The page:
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Published May 2nd, 2018
Wagner Ranch holds biggest ever Makers' Faire
Photos Sora O'Doherty

This year's Wagner Ranch Elementary School Makers' Faire on April 19-20 expanded to include a family night with food trucks, with over 200 people attending that evening, and all 19 classes of students given the opportunity to attend the two-day faire in cycles of two hours each. The faire was started four years ago by Andrew Anagnost, CEO of Autodesk, whose children attend Wagner Ranch. This year offered a variety of STEAM (Science, Technology, Engineering, Art and Mathematics) projects from which the students could choose. Students could fly drones or paper rockets, use coding to operate robots, observe different effects on a water wall, a marble wall, help make furniture in the garden, and construct harmonicas from tongue depressors, as well as many other choices available. The faire was staffed by teachers, volunteers and company representatives, including employees from Autodesk and Maker Lab Extreme, a company that offers science, art, engineering and design camps and classes in Walnut Creek.
James Strickler, a retired entrepreneur and inventor, works as a substitute teacher and volunteered at the faire. Holding a doctorate from Cornell in engineering/physics, he offered a variety of activities, including working with pieces of "Olive," an olive tree that had to be cut down. Students sanded the pieces to make pendants, key chains, and other items. At his table, students could also construct dodecahedrons. Strickler noted that there are a lot of brilliant students in Orinda, and the goal is to keep them challenged and leverage that to have them help other students. His philosophy is, "A teaching standard is not a speed limit."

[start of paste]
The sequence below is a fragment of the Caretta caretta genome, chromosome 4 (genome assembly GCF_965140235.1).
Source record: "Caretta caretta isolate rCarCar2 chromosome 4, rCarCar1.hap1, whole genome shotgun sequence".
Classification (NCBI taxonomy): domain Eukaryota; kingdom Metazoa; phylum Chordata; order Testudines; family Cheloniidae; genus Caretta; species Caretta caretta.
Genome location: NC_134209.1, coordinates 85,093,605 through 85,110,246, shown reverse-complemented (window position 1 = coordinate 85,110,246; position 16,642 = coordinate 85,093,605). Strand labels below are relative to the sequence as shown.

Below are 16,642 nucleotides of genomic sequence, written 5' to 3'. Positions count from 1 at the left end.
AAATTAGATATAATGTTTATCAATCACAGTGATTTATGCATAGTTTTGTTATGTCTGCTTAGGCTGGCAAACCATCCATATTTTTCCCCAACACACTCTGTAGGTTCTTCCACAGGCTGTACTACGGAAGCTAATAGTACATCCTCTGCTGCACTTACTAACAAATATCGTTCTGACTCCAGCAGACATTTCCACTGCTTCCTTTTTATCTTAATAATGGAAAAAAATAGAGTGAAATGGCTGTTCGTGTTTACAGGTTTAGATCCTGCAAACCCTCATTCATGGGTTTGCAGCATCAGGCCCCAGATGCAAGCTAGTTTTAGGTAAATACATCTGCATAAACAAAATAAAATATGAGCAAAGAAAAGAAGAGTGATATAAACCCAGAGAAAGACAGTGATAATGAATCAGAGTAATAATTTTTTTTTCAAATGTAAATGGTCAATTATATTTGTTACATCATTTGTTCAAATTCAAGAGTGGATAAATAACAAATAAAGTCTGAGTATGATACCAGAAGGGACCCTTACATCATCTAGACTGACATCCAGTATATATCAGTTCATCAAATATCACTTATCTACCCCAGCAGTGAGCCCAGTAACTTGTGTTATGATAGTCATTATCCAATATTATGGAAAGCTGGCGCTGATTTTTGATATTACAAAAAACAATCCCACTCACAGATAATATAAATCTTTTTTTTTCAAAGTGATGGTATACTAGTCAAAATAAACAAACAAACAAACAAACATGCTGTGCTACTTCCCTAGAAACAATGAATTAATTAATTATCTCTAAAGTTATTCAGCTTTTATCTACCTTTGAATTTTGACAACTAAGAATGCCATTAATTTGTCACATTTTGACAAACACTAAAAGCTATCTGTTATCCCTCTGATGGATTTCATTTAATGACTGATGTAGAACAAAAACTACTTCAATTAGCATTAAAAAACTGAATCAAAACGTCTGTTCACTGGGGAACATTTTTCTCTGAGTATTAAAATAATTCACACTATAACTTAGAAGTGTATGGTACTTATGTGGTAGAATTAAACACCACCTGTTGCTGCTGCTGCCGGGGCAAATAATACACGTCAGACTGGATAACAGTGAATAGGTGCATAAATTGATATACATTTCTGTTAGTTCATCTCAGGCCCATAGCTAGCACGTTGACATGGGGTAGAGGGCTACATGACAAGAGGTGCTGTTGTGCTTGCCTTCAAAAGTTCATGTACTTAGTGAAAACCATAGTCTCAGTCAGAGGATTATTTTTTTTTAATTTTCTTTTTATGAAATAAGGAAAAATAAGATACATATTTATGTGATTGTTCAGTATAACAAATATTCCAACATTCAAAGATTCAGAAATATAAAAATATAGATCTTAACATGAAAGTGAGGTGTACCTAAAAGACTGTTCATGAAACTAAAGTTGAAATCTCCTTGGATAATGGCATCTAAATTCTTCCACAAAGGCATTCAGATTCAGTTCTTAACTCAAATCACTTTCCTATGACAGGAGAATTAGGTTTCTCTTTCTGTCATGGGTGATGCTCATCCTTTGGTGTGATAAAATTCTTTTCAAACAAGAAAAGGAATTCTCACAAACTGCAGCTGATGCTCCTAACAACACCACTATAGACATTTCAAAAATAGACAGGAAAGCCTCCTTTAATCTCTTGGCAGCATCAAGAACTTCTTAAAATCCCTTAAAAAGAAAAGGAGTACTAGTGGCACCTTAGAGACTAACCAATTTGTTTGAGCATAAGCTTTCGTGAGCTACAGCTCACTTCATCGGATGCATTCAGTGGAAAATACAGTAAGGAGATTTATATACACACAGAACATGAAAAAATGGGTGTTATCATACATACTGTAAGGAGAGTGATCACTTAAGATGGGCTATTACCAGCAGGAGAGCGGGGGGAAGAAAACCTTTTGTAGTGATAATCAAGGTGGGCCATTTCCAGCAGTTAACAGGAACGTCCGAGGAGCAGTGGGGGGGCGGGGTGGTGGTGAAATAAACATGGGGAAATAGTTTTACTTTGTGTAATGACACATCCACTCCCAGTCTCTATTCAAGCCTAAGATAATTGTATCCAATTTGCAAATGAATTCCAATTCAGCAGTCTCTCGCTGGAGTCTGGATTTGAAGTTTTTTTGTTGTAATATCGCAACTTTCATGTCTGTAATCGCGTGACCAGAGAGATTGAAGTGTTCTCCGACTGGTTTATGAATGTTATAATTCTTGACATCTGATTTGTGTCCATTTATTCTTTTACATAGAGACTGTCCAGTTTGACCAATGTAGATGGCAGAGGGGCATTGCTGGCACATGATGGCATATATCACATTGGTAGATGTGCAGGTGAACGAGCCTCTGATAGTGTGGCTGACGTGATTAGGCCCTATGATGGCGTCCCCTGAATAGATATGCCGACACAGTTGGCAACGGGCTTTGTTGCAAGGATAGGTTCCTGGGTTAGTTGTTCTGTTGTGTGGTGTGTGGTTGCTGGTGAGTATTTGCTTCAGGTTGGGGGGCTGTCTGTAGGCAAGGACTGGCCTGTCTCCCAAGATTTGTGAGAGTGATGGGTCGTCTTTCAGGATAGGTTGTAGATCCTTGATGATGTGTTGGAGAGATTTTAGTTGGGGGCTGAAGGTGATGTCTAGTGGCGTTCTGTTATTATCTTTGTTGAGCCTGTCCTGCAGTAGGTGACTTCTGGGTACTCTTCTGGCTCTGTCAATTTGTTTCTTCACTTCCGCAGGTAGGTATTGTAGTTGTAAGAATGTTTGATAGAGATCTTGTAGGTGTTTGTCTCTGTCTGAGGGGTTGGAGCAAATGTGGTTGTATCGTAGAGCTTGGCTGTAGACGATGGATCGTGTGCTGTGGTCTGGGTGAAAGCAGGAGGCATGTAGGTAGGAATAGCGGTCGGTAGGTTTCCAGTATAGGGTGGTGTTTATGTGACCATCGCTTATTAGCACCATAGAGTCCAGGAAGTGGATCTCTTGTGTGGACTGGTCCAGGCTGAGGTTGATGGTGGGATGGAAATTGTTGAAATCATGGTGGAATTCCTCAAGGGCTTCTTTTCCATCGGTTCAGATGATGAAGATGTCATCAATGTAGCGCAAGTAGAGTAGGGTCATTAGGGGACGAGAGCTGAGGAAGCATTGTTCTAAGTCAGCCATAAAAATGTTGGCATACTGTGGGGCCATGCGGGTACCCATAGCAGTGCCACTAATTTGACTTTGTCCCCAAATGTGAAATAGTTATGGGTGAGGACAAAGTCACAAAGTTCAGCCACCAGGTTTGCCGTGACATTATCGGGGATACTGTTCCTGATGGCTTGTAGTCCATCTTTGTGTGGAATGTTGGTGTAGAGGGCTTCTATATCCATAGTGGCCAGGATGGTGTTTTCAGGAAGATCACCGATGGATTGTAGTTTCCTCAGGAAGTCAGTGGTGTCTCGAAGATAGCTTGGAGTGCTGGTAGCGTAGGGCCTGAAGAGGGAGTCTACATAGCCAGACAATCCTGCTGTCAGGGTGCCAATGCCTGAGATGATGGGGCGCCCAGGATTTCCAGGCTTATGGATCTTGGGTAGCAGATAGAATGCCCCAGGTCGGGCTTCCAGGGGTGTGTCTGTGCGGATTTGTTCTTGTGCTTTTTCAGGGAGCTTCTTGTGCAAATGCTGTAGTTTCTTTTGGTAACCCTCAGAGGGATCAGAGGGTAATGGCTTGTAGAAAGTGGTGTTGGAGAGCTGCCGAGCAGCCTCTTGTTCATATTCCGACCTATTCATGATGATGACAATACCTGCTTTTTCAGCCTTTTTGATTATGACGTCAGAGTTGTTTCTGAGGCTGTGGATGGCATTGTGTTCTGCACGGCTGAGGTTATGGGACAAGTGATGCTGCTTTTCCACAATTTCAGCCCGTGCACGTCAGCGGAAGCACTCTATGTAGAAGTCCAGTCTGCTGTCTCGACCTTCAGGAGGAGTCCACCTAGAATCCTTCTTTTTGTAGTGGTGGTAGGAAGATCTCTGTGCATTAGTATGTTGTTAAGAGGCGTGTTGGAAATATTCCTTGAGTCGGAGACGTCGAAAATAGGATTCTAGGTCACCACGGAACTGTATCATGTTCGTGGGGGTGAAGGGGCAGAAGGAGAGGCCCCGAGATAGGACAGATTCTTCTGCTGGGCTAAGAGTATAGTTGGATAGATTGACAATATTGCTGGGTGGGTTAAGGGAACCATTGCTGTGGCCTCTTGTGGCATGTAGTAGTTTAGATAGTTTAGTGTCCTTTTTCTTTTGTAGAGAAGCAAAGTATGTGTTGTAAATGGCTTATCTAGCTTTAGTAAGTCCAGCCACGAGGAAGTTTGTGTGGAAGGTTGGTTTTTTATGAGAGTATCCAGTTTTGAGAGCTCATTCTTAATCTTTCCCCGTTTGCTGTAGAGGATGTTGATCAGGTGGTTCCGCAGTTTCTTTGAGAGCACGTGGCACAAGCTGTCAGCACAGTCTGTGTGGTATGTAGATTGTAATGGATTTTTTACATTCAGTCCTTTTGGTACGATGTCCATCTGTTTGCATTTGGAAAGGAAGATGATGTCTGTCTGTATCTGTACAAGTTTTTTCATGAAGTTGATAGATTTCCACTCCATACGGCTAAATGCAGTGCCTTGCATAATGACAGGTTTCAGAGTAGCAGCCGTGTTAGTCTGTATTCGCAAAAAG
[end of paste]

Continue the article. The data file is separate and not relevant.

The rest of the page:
Anagnost spoke of the development of the event. "It's amazing," he said. The first year was just a few tables for two grades, and it has grown tremendously, now offering a plethora of tables and time for all 19 classes of students to cycle through. "Parents bring amazing ideas," he added, "and Megan [Natal, fourth-grade teacher at Wagner Ranch] is a super star."
Natal said that the faire is now a hybrid of company reps, parents and volunteers, including former teachers and former students. The faire, she summed up, "gives kids a chance to create and build, and use the sense that, if something doesn't work, try again. It teaches perseverance."

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